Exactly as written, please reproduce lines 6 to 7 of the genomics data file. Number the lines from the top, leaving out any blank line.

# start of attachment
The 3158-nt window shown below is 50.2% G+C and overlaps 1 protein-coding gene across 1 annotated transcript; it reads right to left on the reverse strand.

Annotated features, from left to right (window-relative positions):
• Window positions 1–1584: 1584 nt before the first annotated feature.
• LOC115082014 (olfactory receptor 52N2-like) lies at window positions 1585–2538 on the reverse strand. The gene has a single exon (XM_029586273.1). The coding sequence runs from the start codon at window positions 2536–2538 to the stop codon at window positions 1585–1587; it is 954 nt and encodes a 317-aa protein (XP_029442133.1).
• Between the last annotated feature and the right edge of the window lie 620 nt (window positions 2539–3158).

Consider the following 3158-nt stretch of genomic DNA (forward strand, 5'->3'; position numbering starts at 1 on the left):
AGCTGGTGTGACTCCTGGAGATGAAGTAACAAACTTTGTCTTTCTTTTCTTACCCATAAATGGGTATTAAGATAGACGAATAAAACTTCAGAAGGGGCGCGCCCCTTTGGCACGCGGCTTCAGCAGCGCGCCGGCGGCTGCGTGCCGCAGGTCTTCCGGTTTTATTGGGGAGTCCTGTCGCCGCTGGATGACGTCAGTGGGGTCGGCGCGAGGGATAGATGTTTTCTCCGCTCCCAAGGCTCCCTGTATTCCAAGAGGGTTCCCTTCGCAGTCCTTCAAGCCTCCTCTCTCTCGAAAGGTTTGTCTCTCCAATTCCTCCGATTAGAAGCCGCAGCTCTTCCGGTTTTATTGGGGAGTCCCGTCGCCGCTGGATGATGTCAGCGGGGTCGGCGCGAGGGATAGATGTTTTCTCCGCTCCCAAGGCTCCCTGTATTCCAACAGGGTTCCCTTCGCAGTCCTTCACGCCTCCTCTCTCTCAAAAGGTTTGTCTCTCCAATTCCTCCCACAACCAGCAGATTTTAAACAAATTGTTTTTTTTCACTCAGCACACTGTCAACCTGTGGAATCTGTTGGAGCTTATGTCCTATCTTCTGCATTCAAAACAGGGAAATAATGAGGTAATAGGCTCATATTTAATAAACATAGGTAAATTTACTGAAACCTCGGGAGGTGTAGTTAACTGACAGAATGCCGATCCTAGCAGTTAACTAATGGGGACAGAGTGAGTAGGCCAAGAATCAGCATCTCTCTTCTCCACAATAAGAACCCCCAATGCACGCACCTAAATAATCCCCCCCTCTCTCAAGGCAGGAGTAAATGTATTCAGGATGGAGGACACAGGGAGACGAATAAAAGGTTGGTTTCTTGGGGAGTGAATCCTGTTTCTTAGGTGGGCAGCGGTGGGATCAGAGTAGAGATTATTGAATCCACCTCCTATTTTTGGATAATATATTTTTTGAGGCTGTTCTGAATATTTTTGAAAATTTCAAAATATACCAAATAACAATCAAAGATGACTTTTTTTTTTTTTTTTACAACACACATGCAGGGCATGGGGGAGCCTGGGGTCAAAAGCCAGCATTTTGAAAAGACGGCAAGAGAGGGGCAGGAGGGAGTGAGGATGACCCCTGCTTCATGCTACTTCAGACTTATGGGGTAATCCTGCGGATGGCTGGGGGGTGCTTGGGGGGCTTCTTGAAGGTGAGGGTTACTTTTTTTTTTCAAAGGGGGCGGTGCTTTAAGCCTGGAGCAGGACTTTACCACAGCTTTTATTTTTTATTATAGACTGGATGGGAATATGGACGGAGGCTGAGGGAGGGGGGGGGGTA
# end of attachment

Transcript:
Consider the following 3158-nt stretch of genomic DNA (forward strand, 5'->3'; position numbering starts at 1 on the left):
AGCTGGTGTGACTCCTGGAGATGAAGTAACAAACTTTGTCTTTCTTTTCTTACCCATAAATGGGTATTAAGATAGACGAATAAAACTTCAGAAGGGGCGCGCCCCTTTGGCACGCGGCTTCAGCAGCGCGCCGGCGGCTGCGTGCCGCAGGTCTTCCGGTTTTATTGGGGAGTCCTGTCGCCGCTGGATGACGTCAGTGGGGTCGGCGCGAGGGATAGATGTTTTCTCCGCTCCCAAGGCTCCCTGTATTCCAAGAGGGTTCCCTTCGCAGTCCTTCAAGCCTCCTCTCTCTCGAAAGGTTTGTCTCTCCAATTCCTCCGATTAGAAGCCGCAGCTCTTCCGGTTTTATTGGGGAGTCCCGTCGCCGCTGGATGATGTCAGCGGGGTCGGCGCGAGGGATAGATGTTTTCTCCGCTCCCAAGGCTCCCTGTATTCCAACAGGGTTCCCTTCGCAGTCCTTCACGCCTCCTCTCTCTCAAAAGGTTTGTCTCTCCAATTCCTCCCACAACCAGCAGATTTTAAACAAATTGTTTTTTTTCACTCAGCACACTGTCAACCTGTGGAATCTGTTGGAGCTTATGTCCTATCTTCTGCATTCAAAACAGGGAAATAATGAGGTAATAGGCTCATATTTAATAAACATAGGTAAATTTACTGAAACCTCGGGAGGTGTAGTTAACTGACAGAATGCCGATCCTAGCAGTTAACTAATGGGGACAGAGTGAGTAGGCCAAGAATCAGCATCTCTCTTCTCCACAATAAGAACCCCCAATGCACGCACCTAAATAATCCCCCCCTCTCTCAAGGCAGGAGTAAATGTATTCAGGATGGAGGACACAGGGAGACGAATAAAAGGTTGGTTTCTTGGGGAGTGAATCCTGTTTCTTAGGTGGGCAGCGGTGGGATCAGAGTAGAGATTATTGAATCCACCTCCTATTTTTGGATAATATATTTTTTGAGGCTGTTCTGAATATTTTTGAAAATTTCAAAATATACCAAATAACAATCAAAGATGACTTTTTTTTTTTTTTTTACAACACACATGCAGGGCATGGGGGAGCCTGGGGTCAAAAGCCAGCATTTTGAAAAGACGGCAAGAGAGGGGCAGGAGGGAGTGAGGATGACCCCTGCTTCATGCTACTTCAGACTTATGGGGTAATCCTGCGGATGGCTGGGGGGTGCTTGGGGGGCTTCTTGAAGGTGAGGGTTACTTTTTTTTTTCAAAGGGGGCGGTGCTTTAAGCCTGGAGCAGGACTTTACCACAGCTTTTATTTTTTATTATAGACTGGATGGGAATATGGACGGAGGCTGAGGGAGGGGGGGGGGTA